- Voltage control: The generators are usually operated at a constant voltage by using an automatic voltage regulator (AVR) which controls the excitation of the machine via the electric field exciter system. The exciter system supplies the field winding of the synchronous machine with direct current to generate required flux in the rotor. A system enters a state of voltage instability when a disturbance changes the system condition to make a progressive fall or rise of voltages of some buses. Loss of load in an area, tripping transmission lines, and other protected equipment are possible results of voltage instability. Like frequency control, the voltage control is also characterized via several control loops in different system levels. The AVR loop which regulated the voltage of generator terminals is located on lower system levels and responds typically in a time scale of a second or less.
- Angle control: Rotor angle stability is the ability of the power system to maintain synchronization after being subjected to a disturbance. Angle stability refers to damping of power oscillations inside subsystems and between subsystems on an interconnected grid during variation beyond specified threshold levels. The risk of losing angle stability can be significantly reduced by using proper control devices inserted into the power grid to find a smooth shape for the system dynamic response.
The power oscillation damping has been mainly guaranteed by power system stabilizers (PSSs). A PSS is a controller, which, beside the turbine-governing system, performs an additional supplementary control loop to the AVR system of a generating unit. Depending on the type of PSS, the input signal could be the rotor speed/frequency deviation, the generator active power deviation, or a combination feedback of rotor speed/frequency and active power changes. This signal to be passed through a combination of a lead-lag compensators. The PSS output signal is amplified to provide an effective output signal.
In order to damp the inter-area oscillations, which have smaller oscillation frequency than the local oscillatory modes, a wide-area control (WAC) system is required. The WAC system is a centralized controller that uses the PMU signals and produces auxiliary control signals for the PSSs.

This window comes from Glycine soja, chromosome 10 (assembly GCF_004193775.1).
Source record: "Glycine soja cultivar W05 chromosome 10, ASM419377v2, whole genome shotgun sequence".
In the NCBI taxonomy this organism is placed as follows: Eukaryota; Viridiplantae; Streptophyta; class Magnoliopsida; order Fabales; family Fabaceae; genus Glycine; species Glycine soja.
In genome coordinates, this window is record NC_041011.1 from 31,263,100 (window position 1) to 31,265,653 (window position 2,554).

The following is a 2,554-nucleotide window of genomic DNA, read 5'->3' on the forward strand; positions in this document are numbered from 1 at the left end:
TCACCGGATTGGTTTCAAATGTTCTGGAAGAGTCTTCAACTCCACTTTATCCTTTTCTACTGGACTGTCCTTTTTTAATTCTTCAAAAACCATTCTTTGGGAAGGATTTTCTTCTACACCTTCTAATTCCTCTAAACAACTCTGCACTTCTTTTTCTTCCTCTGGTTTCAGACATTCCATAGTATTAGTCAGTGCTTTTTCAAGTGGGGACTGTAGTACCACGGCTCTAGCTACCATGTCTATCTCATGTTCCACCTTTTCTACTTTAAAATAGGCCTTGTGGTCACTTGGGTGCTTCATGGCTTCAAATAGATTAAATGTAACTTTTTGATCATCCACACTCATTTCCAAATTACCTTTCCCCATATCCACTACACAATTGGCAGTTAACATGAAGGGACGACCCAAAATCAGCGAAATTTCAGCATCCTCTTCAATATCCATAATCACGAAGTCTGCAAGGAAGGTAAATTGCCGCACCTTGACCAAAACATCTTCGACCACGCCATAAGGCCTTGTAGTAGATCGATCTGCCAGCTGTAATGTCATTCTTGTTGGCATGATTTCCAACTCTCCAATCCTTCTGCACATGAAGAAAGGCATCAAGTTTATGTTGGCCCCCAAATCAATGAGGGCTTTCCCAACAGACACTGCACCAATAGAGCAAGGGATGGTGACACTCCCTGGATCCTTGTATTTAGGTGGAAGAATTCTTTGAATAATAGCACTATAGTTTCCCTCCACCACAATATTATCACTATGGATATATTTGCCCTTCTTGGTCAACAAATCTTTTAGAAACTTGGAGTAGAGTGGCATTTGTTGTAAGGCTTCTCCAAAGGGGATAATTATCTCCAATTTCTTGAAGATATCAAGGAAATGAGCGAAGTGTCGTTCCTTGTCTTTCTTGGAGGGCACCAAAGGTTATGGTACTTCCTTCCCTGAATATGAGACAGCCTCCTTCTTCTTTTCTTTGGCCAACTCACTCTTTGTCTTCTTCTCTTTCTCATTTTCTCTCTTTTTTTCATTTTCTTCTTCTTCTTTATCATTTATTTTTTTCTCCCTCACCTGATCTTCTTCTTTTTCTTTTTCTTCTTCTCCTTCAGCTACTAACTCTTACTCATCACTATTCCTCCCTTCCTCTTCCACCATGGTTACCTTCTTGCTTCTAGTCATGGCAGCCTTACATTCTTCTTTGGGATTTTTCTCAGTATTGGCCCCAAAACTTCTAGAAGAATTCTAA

- Virtual synchronous generator: Additional flexibility may be required from various control levels so that the system operator can continue to balance supply and demand on the modern power grids in the presence of DGs/RESs/MGs. The contribution of DGs/RESs in regulation task refers to the ability of these grids to regulate their power output, by an appropriate control action. This can be regarded as adding virtual inertia to the grid and considered as a solution. Virtual inertia emulation requires the inverter to be able to store or release an amount of energy depending on the grid frequency's deviation from its nominal value, analogous to the inertia of a conventional generator. This setup, which is known as virtual synchronous generator (VSG), will then operate to emulate desirable dynamics, such as inertia and damping properties, by flexible shaping of its output active and reactive powers as conceptually shown in Figure 1.1.
This VSG provides a promising solution to improve power grid stability and performance in the presence of a high penetration of DGs/RESs/MGs. The VSG is not only applicable for improving of frequency regulation and oscillations damping, particularly during the transient state following a disturbance, but also it is useful to support the voltage stability. The VSG system can use the available DGs/RESs, as primary sources to participate in power oscillation damping by adjusting their active and reactive power generations. The VSG is more discussed in Chapter 4.
1.2 Current State of Power System Stability and Control
Power system stability and control can take different forms, which are influenced by the type of instability phenomena. A survey on the basics of power system controls, literature, and achievements is given in [6, 7].
PMUs are sophisticated digital recording devices that communicate global positioning system (GPS) synchronized high sampling rate dynamic power system's data to the central control and monitoring stations. The recorded data by PMUs provide valuable information about the dynamic of the power system that can be used for...